Image: Faradays transformer
Description: Drawing of the first transformer, built by British scientist Michael Faraday in the 1830s. It consisted of an iron ring with two windings of insulated wire around it. Faraday attached one winding to a sensitive galvanometer. When he touched the other winding to a single cell battery, the winding created a changing magnetic field in the ring which induced a momentary current in the second winding due to electromagnetic induction, which was registered by the galvanometer. Although this device looks remarkably like a modern transformer, Faraday is not considered the inventor of the transformer. He only applied individual pulses of current to his device, not the alternating current that allows modern transformers to work continuously. More importantly the device had the same number of turns on both windings. Faraday did not discover the principle that makes transformers useful - that it can be used to transform the voltage up or down by using different numbers of turns in the seconday than in the primary winding.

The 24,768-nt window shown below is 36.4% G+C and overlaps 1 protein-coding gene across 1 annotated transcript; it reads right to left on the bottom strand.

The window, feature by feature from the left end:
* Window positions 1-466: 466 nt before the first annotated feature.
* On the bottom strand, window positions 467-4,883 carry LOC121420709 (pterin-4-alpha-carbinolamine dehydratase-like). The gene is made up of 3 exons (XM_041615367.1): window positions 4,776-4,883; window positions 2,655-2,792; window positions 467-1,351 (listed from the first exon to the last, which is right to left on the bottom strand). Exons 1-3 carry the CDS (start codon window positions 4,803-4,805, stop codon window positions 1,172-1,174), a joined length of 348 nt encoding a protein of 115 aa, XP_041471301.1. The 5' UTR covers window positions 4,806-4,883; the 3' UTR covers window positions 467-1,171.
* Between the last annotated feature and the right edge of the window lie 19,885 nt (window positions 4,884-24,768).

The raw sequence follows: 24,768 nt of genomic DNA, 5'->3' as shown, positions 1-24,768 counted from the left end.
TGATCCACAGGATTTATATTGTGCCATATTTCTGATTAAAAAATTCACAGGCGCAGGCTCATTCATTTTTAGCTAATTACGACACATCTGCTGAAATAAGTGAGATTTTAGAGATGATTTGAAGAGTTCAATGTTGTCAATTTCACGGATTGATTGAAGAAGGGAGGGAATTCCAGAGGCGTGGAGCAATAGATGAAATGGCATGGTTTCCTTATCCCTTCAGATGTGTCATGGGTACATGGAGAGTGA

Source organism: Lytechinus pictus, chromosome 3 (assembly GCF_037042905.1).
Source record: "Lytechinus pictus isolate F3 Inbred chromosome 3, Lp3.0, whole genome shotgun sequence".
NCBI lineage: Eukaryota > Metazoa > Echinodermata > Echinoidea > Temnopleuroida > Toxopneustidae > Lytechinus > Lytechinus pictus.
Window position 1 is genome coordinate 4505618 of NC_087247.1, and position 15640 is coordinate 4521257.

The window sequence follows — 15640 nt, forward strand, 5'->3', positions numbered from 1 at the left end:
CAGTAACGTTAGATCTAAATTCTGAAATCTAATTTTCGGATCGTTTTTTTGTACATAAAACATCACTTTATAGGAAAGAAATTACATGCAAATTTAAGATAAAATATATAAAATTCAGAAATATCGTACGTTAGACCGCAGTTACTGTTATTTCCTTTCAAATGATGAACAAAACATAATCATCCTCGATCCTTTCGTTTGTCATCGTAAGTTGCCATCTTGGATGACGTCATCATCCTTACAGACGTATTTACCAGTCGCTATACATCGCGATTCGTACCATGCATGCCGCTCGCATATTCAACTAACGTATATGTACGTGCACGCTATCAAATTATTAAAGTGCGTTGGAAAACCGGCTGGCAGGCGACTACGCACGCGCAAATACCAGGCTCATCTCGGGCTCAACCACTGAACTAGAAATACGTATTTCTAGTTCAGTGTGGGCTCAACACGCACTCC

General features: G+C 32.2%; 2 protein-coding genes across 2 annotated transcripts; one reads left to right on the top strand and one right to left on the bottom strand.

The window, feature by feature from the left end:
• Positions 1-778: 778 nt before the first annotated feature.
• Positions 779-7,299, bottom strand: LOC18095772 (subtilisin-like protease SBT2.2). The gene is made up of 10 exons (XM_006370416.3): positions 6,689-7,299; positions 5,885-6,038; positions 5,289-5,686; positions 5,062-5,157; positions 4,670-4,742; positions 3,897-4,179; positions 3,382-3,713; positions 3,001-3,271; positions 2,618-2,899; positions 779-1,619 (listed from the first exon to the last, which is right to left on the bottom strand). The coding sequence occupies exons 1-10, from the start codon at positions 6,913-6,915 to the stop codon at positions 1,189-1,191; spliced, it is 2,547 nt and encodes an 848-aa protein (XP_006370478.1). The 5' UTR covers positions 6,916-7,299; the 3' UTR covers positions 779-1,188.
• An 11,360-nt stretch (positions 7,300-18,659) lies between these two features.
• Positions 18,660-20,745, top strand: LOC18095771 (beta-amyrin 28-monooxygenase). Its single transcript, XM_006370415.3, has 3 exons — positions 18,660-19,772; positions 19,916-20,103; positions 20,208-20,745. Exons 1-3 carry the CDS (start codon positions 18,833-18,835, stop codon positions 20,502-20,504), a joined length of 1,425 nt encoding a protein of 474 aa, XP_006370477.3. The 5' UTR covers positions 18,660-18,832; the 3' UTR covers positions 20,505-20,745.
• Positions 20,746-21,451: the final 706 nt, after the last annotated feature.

Title: Faradays transformer
Credit: Downloaded 2009-08-06 from Frederick Bedell (1868-1958), 1896, The Principles of the Transformer, The MacMillan Co., New York, p. 288, fig. 162. High resolution version from Friedrich Uppenborn (1859-1907), 1889, History of the Transformer, p 3, fig 2.
Permission: Public domain - published at least 114 years ago
Usage Terms: Public domain
License: Public domain
Attribution Required?: No